Firehouse Interview: Chief Ray Colburn (ret.), Reedy Creek Emergency Services

Ben May recently interviewed William “Ray” Colburn, who retired as the fire chief of Reedy Creek Emergency Service, which protects Walt Disney World in Florida, in late April.

Today, fire prevention consists of 18 fire safety inspectors, 1 battalion chief, 2 assistant chiefs and 1 deputy chief (who serves as the department’s fire marshal). These personnel provide 24-hour coverage five days per week. Typical fire prevention activities include, but are not limited to, annual inspections, bi-monthly inspections, plans review, emergency power testing, alarm systems acceptance testing, kitchen system testing, weekly kitchen walk through/inspections, convention plans review and inspections, issuing permits, public education, occupancy checks, sprinkler system inspections and public service responses.

May: RCES EMS has a unique EMS delivery plan. What details can you share with us about service delivery?

Colburn: In 1971, RCES began its delivery of emergency medical services (EMS) to the employees and guest of WDW. Initially, this service was two-fold. EMS was provided through response to the areas within the district and to provide industrial medical services to the employees of WDW after the close of their first-aid facilities. In 1976, the department, through the City of Bay Lake, began the delivery of advanced life support (ALS) paramedic services within the district. This service has evolved into an ALS transport service with the addition in 2001 of ALS first response Medical Assistance Response Cart (MARC) program. This program combined with the Public Access Defibrillation Program has allowed for quicker and a more efficient response to those patients in cardiac arrest resulting in increased survivability. This has been accomplished by the deployment of personnel and equipment throughout the district, mainly in the park environment, in satellite stations. The acceptance and success of the MARC Program has exceeded our expectations as demonstrated in a recent audit by the department’s medical director, which showed a 50 percent survivability rate for those patients in cardiac arrest (ventricular fibrillation). As such, and as an effort to continue to improve service delivery standards, the department expanded the MARC Program in 2007 by adding two carts and 10 personnel.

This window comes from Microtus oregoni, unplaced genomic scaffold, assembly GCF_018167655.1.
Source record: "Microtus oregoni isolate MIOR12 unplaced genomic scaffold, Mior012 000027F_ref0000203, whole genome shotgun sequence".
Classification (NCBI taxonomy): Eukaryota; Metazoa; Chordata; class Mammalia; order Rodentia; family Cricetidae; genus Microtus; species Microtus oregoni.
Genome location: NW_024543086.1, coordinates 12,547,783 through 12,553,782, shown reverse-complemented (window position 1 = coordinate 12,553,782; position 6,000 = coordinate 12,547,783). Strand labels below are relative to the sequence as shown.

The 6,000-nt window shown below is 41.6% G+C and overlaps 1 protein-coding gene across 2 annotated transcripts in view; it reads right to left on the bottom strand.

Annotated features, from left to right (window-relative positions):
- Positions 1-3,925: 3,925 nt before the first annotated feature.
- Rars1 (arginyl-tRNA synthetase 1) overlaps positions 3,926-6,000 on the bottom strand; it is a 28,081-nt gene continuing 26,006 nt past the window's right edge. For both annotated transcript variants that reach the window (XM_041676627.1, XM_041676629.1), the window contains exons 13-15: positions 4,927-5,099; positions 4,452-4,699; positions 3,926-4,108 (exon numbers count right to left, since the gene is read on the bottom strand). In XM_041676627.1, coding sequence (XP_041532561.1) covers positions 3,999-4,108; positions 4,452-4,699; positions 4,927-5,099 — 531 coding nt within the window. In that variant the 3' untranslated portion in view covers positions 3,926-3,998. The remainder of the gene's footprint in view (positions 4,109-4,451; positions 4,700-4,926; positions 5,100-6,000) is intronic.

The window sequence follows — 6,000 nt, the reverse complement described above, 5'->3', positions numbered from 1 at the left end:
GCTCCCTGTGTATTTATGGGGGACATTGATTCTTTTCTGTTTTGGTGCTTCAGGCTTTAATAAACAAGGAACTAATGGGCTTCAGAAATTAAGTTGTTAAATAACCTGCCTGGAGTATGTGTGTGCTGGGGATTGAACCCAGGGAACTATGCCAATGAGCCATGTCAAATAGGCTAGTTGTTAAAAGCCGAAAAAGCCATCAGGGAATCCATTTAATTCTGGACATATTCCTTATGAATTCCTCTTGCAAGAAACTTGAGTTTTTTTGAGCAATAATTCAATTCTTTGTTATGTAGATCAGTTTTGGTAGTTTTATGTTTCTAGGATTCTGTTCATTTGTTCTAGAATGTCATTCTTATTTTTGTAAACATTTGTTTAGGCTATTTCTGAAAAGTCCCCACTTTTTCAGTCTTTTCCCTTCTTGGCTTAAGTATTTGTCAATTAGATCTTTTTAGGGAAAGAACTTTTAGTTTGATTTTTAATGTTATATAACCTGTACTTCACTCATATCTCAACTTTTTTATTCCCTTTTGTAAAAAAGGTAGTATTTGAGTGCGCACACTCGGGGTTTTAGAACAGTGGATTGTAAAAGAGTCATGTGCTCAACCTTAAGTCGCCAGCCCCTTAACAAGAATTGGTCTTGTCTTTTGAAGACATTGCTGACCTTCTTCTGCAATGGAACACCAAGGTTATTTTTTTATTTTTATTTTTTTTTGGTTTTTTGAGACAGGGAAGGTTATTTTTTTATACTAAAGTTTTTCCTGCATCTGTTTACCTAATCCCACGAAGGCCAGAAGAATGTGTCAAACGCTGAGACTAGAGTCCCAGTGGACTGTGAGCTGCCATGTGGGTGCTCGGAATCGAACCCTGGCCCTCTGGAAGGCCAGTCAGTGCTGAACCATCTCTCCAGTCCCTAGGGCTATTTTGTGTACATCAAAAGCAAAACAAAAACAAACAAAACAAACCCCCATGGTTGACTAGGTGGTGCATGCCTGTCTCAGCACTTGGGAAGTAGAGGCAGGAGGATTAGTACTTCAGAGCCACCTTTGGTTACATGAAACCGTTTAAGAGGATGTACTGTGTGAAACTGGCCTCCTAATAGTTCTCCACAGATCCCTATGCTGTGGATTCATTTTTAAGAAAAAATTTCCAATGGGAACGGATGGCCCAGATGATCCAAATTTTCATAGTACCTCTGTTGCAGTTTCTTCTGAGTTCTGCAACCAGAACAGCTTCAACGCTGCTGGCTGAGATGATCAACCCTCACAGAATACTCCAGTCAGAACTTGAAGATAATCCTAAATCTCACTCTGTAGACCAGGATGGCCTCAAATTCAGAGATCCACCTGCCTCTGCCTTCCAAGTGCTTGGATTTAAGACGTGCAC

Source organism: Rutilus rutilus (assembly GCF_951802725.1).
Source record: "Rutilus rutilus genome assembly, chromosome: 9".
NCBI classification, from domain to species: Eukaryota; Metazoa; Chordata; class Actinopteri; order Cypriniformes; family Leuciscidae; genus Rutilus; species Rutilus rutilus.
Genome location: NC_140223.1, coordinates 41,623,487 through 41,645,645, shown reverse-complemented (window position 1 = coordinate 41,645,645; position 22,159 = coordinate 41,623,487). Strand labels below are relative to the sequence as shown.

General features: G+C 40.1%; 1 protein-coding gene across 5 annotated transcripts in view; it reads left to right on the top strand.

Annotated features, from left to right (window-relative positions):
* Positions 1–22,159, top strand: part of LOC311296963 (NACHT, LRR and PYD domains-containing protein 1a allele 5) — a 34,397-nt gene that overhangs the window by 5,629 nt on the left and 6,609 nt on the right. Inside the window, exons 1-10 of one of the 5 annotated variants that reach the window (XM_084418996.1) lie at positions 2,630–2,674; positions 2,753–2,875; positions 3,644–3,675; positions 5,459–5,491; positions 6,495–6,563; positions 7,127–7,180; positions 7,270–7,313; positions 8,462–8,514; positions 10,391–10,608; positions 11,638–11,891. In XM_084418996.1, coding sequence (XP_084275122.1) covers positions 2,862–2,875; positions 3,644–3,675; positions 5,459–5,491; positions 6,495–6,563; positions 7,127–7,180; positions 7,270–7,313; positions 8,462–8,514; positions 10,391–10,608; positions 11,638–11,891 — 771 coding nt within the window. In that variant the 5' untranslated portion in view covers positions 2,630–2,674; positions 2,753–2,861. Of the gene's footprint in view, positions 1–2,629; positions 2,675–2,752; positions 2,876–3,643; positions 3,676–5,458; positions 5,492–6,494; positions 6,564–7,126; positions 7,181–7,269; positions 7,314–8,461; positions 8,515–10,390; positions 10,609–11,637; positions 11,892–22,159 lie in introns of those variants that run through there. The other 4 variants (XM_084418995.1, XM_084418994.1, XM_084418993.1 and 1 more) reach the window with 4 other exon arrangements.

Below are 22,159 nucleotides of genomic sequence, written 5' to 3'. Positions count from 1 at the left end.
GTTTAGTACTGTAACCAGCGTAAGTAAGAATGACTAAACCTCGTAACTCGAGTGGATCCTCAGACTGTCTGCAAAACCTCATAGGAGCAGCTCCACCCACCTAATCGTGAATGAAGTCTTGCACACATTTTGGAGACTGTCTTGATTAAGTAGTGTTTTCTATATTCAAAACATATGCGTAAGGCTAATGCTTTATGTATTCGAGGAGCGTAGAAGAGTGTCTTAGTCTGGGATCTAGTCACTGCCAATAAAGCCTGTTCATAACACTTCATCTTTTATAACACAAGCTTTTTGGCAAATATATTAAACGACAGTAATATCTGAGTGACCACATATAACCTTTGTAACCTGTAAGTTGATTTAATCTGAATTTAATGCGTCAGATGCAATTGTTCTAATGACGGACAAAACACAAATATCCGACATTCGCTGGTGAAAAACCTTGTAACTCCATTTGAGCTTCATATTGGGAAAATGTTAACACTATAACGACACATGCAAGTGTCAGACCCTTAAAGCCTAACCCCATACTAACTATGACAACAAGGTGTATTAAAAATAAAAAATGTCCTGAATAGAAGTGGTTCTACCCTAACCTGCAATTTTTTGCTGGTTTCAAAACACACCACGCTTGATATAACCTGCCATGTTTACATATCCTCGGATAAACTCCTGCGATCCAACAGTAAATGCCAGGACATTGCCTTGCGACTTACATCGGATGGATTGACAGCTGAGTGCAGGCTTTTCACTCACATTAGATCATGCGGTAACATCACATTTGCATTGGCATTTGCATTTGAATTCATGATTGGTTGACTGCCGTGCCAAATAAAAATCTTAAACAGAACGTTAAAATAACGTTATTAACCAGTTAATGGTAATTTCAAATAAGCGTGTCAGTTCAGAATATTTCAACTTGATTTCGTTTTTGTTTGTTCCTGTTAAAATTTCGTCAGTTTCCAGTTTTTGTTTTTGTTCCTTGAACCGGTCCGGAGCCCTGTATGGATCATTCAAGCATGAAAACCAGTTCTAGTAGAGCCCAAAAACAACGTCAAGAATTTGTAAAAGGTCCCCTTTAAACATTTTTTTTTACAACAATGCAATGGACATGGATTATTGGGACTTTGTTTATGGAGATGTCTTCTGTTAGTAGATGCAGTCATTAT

Also, as an increase in service delivery, the department developed and implemented an EMS Bicycle Response Team to cover special events such as the Walt Disney World Marathon in 2006. This team, consisting of 15 personnel, EMTs and paramedics, trained to utilize their portability to their highest advantage while maneuvering through densely crowded venues with relative ease. These teams can provide rapid patient contact and treatment to areas that are more difficult to access by traditional response units. When not responding to sick or injured persons, the team provides various public education initiatives such as bicycle safety and first aid and safety information.

Currently, the department operates seven ALS transport rescues, one ALS squad, one ALS engines, one ALS tower and 7 MARC units staffed with EMS personnel daily. These personnel are divided into two categories, paramedic/firefighters who staff the transport rescue as well as the squad and engine companies on a 24 on-duty/48 off-duty schedule and paramedics and EMTs who staff the MARC units on a eight- 10-, 12-, or 16-hour shift. EMS personnel staffing consist of two assistant chiefs, three battalion chiefs, three MARC captains, 60 paramedic/firefighters, 22 paramedics and 14 EMTs.

May: How do you handle your 911 communications?

Colburn: When the department was established in 1968, one secretary operated the radio and answered a basic 911 line transferred from a call center during the day. After normal business hours, a firefighter was assigned and assumed the responsibility for dispatching. The communication section has evolved and transitioned from a one person with a note pad in an eight-by-eight-foot room, a one channel UHF radio system in the 60s and 70s to the addition of a four channel trunked 800 MHz radio system, a computer-aided dispatch system and basic 911 capabilities in 1989.

It continued to expand to today’s state-of-the-art facility with Enhanced 911, 800 MHz Smartnet radio system, and advanced 911 workstations. These workstations provide the dispatcher the ability to track and monitor a unit’s activities, answer incoming emergency and non-emergency telephone calls, view mapping (GPS) data to determine the location of personnel and their relation to active alarms, and monitor automatic fire alarms within jurisdictional structures.